At the traffic circle, turn left at Rideau Gate past the entrance to Rideau Hall and continue on Thomas Street all the way back to the Rideau River.

Culturally significant plant species

in progress

Trail marker #7

Here you can turn left and follow Stanley Avenue back to the starting point.  Or, you can follow one of the walking paths along the river using any of the access points along the way.  

Culturally significant plant species

Green Ash (Fraxinus pennsylvanica) / A’gîma’k

  • Inner bark: Mixed with other plants and used as a tonic. Made into an infusion taken for depression, fatigue.
  • Cambium Layer: Scraped down in long, fluffy layers and cooked (said to taste like eggs).
  • Wood: Used for basketry splints, cradle boards, snowshoe frames, sleds, bows, and arrows.

Cattails (Typha latifolia) / Segidebigakde’gil

  • Seeds: Dried and used as a poultice for burns. Poultice used in skin disorders, cuts, burns and bee stings.
  • Leaves: Blades used to weave mats, baskets and as mats for roofing wigwams. Leaves used to make wind and rain-proof mats that were placed on the sides of medicine lodges. Greased and layered on a sore twice a day.
  • Roots: Used to treat diabetes. Crushed by pounding or chewing and applied as a poultice to sores. Poultice of crushed roots applied as a dermatological aide to treat wounds and infections. Poultice of crushed roots applied as a disinfectant. Boiled and used to wash skin infections. Compress applied to treat sore throat.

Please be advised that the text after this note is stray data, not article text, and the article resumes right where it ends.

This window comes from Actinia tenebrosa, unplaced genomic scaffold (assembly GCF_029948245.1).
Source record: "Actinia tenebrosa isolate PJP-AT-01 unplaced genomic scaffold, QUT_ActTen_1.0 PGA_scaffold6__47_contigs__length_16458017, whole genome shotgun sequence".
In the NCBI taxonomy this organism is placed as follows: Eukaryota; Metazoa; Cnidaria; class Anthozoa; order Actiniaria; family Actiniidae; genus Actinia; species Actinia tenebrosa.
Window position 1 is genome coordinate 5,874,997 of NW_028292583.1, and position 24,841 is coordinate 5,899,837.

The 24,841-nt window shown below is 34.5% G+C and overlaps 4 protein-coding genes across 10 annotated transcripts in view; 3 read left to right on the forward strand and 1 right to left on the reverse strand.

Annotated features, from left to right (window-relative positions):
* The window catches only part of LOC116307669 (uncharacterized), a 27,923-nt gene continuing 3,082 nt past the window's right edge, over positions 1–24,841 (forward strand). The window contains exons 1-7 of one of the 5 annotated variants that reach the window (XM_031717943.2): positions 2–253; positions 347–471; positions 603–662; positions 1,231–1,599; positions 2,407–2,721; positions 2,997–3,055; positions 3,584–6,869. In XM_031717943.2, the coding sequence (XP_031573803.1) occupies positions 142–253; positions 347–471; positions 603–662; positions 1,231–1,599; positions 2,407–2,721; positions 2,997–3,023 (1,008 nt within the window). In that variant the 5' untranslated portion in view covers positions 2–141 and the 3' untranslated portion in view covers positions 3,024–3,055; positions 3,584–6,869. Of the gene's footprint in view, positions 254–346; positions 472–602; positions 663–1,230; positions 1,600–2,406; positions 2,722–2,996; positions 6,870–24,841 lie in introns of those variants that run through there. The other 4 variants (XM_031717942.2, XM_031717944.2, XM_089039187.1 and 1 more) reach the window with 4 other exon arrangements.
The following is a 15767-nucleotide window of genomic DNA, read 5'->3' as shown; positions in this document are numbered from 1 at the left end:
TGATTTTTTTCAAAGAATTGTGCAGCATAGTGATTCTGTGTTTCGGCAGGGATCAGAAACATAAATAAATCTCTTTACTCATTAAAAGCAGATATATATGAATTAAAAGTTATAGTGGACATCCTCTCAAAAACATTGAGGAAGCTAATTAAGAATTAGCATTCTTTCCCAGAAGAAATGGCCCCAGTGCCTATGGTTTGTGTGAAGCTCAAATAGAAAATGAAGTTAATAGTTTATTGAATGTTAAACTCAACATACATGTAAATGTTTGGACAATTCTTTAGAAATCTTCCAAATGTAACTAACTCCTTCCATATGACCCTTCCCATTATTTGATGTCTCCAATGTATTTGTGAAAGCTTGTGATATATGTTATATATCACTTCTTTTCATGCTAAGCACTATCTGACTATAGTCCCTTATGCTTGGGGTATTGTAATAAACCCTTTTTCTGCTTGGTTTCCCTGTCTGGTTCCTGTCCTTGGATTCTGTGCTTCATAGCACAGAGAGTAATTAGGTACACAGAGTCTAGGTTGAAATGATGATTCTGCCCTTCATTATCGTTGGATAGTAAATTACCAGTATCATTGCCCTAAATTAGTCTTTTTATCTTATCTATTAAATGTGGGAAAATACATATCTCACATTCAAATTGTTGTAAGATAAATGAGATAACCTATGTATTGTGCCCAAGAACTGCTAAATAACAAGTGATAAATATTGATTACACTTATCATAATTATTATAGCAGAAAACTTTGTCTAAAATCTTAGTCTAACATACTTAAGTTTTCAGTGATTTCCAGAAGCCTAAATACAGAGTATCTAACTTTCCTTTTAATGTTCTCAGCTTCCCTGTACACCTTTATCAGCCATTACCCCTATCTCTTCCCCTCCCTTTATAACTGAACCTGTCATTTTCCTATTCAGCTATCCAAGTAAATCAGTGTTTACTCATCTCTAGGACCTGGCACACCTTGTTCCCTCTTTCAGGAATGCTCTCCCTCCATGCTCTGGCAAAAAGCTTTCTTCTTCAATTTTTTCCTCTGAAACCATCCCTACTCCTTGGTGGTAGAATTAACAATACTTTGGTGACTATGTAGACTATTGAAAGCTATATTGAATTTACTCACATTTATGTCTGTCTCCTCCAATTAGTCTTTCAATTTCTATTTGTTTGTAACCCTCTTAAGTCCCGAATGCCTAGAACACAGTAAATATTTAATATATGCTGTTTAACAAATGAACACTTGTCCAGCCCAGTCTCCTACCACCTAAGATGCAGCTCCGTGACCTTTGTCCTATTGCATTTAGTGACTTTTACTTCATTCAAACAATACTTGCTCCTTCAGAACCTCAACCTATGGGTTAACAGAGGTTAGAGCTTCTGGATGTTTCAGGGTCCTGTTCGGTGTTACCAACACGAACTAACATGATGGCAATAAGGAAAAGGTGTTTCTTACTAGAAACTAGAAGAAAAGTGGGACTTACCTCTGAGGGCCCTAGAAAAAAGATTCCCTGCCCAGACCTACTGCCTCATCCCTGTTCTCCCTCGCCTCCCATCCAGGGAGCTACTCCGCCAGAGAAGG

• Green flower: Boiled or dried. Pollen used for flour.
  • Flower: Wool used for bedding.
  • Fuzz or seed: Fuzz or seed used to make a quilt and the quilt used to make a sleeping bag.

White Birch (Betula papyrifera) / Wiigwaasaatig

  • White powder on the bark (lichens): used for diaper rash and other skin rashes.
  • Inner Bark: steeped and taken as an enema.
  • Bark: Used to make baskets and containers, canoes, houses, tents and shelters. Folded, edges chewed and the resulting design transferred to baskets and moccasins.
  • Roots: Root bark cooked and taken with maple sugar for stomach cramps.

American Elm (Ulmus americana) / Aniib

  • Bark: Steeped and drunk as a cure for lung bleeding.